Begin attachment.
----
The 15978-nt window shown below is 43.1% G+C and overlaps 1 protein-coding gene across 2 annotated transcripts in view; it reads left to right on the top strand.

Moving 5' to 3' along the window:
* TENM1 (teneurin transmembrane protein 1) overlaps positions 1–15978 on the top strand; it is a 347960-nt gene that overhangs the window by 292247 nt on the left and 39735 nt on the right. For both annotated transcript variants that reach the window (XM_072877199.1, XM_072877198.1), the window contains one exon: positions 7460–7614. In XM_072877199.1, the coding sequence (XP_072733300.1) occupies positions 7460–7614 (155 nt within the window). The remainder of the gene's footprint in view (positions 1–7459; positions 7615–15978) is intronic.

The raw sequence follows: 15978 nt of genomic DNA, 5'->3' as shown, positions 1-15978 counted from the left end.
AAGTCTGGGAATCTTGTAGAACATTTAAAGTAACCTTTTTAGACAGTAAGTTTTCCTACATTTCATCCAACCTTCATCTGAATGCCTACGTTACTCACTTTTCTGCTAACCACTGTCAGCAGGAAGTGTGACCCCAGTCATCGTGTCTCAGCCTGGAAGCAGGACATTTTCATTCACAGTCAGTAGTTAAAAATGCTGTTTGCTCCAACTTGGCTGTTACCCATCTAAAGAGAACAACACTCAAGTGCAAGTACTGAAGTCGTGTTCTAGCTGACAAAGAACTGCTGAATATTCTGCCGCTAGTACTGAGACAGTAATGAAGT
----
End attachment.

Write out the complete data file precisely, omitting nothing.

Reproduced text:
The 15978-nt window shown below is 43.1% G+C and overlaps 1 protein-coding gene across 2 annotated transcripts in view; it reads left to right on the top strand.

Moving 5' to 3' along the window:
* TENM1 (teneurin transmembrane protein 1) overlaps positions 1–15978 on the top strand; it is a 347960-nt gene that overhangs the window by 292247 nt on the left and 39735 nt on the right. For both annotated transcript variants that reach the window (XM_072877199.1, XM_072877198.1), the window contains one exon: positions 7460–7614. In XM_072877199.1, the coding sequence (XP_072733300.1) occupies positions 7460–7614 (155 nt within the window). The remainder of the gene's footprint in view (positions 1–7459; positions 7615–15978) is intronic.

The raw sequence follows: 15978 nt of genomic DNA, 5'->3' as shown, positions 1-15978 counted from the left end.
AAGTCTGGGAATCTTGTAGAACATTTAAAGTAACCTTTTTAGACAGTAAGTTTTCCTACATTTCATCCAACCTTCATCTGAATGCCTACGTTACTCACTTTTCTGCTAACCACTGTCAGCAGGAAGTGTGACCCCAGTCATCGTGTCTCAGCCTGGAAGCAGGACATTTTCATTCACAGTCAGTAGTTAAAAATGCTGTTTGCTCCAACTTGGCTGTTACCCATCTAAAGAGAACAACACTCAAGTGCAAGTACTGAAGTCGTGTTCTAGCTGACAAAGAACTGCTGAATATTCTGCCGCTAGTACTGAGACAGTAATGAAGT